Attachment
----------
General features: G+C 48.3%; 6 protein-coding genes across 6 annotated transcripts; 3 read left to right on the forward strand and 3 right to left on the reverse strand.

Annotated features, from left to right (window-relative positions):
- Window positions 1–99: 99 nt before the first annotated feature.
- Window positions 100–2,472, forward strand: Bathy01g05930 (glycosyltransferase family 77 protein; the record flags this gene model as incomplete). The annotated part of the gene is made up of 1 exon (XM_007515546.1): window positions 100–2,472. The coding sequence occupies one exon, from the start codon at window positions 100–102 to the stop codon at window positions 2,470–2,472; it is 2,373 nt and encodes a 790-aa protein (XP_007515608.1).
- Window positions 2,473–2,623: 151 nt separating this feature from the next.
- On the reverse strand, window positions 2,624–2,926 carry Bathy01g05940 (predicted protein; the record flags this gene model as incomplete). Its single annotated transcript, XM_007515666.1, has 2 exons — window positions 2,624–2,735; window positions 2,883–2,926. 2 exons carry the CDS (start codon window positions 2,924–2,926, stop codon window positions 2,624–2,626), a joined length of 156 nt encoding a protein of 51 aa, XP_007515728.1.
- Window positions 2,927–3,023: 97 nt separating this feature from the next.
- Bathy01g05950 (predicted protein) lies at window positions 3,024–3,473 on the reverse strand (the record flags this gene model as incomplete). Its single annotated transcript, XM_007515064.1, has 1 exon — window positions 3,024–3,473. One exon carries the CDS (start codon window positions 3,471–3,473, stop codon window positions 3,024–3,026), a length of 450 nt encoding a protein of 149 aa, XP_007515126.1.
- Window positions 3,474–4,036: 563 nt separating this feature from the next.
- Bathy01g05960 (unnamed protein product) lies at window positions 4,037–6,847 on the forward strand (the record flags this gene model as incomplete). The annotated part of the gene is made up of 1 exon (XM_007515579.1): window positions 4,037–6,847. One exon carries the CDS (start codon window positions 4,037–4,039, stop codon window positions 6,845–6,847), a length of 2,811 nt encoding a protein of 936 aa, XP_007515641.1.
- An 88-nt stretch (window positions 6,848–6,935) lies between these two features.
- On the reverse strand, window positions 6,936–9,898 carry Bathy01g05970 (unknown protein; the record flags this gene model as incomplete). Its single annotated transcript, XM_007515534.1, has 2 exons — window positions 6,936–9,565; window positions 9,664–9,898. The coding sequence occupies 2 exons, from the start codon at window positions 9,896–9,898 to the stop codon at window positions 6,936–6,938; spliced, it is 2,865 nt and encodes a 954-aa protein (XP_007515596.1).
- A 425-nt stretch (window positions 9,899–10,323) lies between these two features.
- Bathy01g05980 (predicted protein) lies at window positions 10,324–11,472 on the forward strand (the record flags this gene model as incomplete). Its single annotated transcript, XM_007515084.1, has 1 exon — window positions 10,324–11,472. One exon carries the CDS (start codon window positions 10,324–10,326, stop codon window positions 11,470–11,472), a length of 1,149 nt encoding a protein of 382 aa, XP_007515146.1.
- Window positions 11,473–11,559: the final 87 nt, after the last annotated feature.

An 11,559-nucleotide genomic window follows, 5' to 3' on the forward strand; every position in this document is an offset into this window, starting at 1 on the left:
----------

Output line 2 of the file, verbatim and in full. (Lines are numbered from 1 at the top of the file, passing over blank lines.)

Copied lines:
Annotated features, from left to right (window-relative positions):